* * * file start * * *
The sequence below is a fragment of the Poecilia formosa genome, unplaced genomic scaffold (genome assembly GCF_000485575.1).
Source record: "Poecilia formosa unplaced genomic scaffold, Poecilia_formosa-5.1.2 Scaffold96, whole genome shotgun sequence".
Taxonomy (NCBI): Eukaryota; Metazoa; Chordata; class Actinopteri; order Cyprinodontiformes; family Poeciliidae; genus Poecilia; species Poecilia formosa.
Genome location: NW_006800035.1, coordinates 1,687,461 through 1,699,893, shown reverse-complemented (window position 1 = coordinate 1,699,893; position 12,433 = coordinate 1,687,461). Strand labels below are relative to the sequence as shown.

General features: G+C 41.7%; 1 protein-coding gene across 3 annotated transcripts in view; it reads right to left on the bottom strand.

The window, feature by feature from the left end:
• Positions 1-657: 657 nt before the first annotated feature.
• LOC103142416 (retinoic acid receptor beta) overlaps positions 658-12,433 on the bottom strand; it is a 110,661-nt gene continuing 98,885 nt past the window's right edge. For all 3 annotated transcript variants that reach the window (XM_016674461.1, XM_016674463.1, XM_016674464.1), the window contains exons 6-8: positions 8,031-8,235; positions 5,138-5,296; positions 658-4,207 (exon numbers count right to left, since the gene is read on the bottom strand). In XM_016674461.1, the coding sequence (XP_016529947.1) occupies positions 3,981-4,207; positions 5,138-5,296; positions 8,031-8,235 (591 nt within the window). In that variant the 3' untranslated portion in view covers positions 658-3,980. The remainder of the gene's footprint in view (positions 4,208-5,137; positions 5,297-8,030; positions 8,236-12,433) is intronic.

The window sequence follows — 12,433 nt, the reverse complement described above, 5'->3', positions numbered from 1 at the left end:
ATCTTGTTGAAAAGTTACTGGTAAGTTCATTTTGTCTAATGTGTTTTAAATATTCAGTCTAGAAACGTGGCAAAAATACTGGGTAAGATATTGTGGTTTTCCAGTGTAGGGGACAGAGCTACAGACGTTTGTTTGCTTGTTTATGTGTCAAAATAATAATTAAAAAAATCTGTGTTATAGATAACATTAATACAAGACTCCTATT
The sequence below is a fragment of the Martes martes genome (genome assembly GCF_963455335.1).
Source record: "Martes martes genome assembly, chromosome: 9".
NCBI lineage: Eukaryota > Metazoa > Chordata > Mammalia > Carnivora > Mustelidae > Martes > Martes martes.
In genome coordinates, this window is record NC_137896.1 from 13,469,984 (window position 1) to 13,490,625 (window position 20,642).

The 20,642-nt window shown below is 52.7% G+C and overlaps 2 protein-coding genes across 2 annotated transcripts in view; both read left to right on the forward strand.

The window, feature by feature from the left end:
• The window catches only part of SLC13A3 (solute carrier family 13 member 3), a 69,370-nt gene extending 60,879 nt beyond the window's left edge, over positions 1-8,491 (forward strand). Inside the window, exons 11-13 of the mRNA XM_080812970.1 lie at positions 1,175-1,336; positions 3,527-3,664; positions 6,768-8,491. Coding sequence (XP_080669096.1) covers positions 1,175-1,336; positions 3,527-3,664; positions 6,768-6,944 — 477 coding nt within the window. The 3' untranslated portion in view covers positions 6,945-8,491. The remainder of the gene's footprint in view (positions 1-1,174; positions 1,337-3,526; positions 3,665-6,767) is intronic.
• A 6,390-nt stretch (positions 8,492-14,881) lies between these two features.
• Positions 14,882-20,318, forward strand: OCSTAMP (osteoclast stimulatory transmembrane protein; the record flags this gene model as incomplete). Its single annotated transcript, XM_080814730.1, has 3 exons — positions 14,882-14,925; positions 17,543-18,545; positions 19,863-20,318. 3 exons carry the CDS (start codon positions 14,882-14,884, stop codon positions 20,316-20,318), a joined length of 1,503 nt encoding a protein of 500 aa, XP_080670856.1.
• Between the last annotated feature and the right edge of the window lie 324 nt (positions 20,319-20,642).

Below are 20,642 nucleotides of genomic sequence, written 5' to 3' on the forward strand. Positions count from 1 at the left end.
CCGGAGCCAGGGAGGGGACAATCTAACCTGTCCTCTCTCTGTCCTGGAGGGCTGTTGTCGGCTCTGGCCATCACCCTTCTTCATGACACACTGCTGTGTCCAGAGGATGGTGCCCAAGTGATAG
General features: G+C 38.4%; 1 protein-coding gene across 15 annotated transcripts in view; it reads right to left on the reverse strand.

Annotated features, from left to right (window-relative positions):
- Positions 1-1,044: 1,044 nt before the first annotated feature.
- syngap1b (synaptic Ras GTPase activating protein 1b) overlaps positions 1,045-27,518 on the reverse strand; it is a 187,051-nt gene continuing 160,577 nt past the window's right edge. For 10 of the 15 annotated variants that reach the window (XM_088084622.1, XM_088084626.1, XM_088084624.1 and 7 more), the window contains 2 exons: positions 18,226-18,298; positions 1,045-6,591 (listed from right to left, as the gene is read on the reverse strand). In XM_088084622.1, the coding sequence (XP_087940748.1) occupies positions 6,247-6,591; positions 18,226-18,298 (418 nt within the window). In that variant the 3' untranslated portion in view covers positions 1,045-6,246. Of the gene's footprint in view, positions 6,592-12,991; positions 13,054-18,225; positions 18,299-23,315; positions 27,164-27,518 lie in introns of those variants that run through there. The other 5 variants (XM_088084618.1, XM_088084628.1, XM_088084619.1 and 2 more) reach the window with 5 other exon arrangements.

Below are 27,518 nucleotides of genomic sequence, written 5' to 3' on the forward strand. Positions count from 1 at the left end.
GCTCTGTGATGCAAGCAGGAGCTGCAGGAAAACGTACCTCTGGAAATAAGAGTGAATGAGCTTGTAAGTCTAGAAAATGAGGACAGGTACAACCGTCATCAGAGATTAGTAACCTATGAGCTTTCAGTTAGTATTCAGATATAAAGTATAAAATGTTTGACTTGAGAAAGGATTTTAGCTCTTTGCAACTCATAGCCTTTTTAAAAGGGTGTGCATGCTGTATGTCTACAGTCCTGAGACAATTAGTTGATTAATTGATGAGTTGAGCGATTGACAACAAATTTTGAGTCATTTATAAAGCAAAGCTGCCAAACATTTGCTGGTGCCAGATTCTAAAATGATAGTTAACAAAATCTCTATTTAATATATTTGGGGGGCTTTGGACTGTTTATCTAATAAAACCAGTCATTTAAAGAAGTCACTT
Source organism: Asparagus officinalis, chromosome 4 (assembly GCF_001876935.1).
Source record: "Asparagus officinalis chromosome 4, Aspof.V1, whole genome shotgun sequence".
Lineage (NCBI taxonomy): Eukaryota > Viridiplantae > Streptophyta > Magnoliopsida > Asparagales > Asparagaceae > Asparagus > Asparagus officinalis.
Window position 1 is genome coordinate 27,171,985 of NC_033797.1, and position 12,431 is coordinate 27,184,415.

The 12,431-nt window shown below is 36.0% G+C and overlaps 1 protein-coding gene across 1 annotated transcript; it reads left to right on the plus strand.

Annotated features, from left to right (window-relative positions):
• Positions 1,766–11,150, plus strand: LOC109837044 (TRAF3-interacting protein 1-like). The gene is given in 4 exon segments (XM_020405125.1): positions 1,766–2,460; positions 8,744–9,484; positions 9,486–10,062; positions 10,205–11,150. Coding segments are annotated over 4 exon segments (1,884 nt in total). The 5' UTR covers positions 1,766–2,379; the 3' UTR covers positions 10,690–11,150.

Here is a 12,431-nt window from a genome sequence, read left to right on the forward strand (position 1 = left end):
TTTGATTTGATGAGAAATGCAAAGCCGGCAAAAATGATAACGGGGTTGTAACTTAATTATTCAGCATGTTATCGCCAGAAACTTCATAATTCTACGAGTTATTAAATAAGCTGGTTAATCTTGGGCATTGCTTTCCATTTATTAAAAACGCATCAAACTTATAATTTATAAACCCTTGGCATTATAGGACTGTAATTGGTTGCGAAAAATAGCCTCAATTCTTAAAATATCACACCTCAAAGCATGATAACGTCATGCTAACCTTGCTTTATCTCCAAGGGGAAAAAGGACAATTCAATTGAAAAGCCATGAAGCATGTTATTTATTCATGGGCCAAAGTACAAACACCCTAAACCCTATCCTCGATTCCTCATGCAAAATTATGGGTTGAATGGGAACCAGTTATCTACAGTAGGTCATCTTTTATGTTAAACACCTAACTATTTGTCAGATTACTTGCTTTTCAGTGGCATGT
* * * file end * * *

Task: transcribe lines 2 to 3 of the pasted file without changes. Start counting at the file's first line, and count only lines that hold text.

Source record: "Poecilia formosa unplaced genomic scaffold, Poecilia_formosa-5.1.2 Scaffold96, whole genome shotgun sequence".
Taxonomy (NCBI): Eukaryota; Metazoa; Chordata; class Actinopteri; order Cyprinodontiformes; family Poeciliidae; genus Poecilia; species Poecilia formosa.